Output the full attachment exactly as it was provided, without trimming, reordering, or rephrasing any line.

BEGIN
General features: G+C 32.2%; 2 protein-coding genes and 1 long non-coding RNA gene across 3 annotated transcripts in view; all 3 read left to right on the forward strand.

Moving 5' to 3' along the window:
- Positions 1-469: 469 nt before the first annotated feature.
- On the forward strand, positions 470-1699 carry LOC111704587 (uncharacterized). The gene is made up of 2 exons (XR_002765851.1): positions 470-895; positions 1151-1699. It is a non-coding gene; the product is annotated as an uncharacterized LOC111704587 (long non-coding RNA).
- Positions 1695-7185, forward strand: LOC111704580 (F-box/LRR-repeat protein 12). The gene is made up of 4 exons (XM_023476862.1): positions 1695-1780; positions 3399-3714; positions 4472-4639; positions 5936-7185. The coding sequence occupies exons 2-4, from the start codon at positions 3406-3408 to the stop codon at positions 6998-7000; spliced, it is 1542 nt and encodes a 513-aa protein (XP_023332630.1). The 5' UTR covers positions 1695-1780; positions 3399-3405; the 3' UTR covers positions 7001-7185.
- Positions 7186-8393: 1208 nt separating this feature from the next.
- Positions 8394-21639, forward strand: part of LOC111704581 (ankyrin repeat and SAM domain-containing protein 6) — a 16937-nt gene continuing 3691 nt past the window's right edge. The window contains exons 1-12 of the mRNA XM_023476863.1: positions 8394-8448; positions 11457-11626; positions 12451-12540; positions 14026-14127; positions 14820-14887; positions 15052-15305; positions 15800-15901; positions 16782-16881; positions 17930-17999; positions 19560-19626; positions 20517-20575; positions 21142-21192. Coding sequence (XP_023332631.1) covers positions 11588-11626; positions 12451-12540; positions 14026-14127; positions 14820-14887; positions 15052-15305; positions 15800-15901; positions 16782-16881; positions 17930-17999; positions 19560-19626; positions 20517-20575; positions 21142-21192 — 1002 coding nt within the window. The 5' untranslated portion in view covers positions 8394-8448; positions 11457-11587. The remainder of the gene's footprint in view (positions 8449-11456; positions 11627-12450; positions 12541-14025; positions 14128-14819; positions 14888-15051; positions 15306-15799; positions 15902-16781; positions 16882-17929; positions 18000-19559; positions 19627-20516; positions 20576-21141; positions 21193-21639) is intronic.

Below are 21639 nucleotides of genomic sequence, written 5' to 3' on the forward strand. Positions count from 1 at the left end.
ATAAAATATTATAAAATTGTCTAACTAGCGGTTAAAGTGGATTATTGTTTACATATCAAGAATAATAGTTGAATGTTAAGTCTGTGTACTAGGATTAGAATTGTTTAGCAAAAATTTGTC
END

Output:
General features: G+C 32.2%; 2 protein-coding genes and 1 long non-coding RNA gene across 3 annotated transcripts in view; all 3 read left to right on the forward strand.

Moving 5' to 3' along the window:
- Positions 1-469: 469 nt before the first annotated feature.
- On the forward strand, positions 470-1699 carry LOC111704587 (uncharacterized). The gene is made up of 2 exons (XR_002765851.1): positions 470-895; positions 1151-1699. It is a non-coding gene; the product is annotated as an uncharacterized LOC111704587 (long non-coding RNA).
- Positions 1695-7185, forward strand: LOC111704580 (F-box/LRR-repeat protein 12). The gene is made up of 4 exons (XM_023476862.1): positions 1695-1780; positions 3399-3714; positions 4472-4639; positions 5936-7185. The coding sequence occupies exons 2-4, from the start codon at positions 3406-3408 to the stop codon at positions 6998-7000; spliced, it is 1542 nt and encodes a 513-aa protein (XP_023332630.1). The 5' UTR covers positions 1695-1780; positions 3399-3405; the 3' UTR covers positions 7001-7185.
- Positions 7186-8393: 1208 nt separating this feature from the next.
- Positions 8394-21639, forward strand: part of LOC111704581 (ankyrin repeat and SAM domain-containing protein 6) — a 16937-nt gene continuing 3691 nt past the window's right edge. The window contains exons 1-12 of the mRNA XM_023476863.1: positions 8394-8448; positions 11457-11626; positions 12451-12540; positions 14026-14127; positions 14820-14887; positions 15052-15305; positions 15800-15901; positions 16782-16881; positions 17930-17999; positions 19560-19626; positions 20517-20575; positions 21142-21192. Coding sequence (XP_023332631.1) covers positions 11588-11626; positions 12451-12540; positions 14026-14127; positions 14820-14887; positions 15052-15305; positions 15800-15901; positions 16782-16881; positions 17930-17999; positions 19560-19626; positions 20517-20575; positions 21142-21192 — 1002 coding nt within the window. The 5' untranslated portion in view covers positions 8394-8448; positions 11457-11587. The remainder of the gene's footprint in view (positions 8449-11456; positions 11627-12450; positions 12541-14025; positions 14128-14819; positions 14888-15051; positions 15306-15799; positions 15902-16781; positions 16882-17929; positions 18000-19559; positions 19627-20516; positions 20576-21141; positions 21193-21639) is intronic.

Below are 21639 nucleotides of genomic sequence, written 5' to 3' on the forward strand. Positions count from 1 at the left end.
ATAAAATATTATAAAATTGTCTAACTAGCGGTTAAAGTGGATTATTGTTTACATATCAAGAATAATAGTTGAATGTTAAGTCTGTGTACTAGGATTAGAATTGTTTAGCAAAAATTTGTC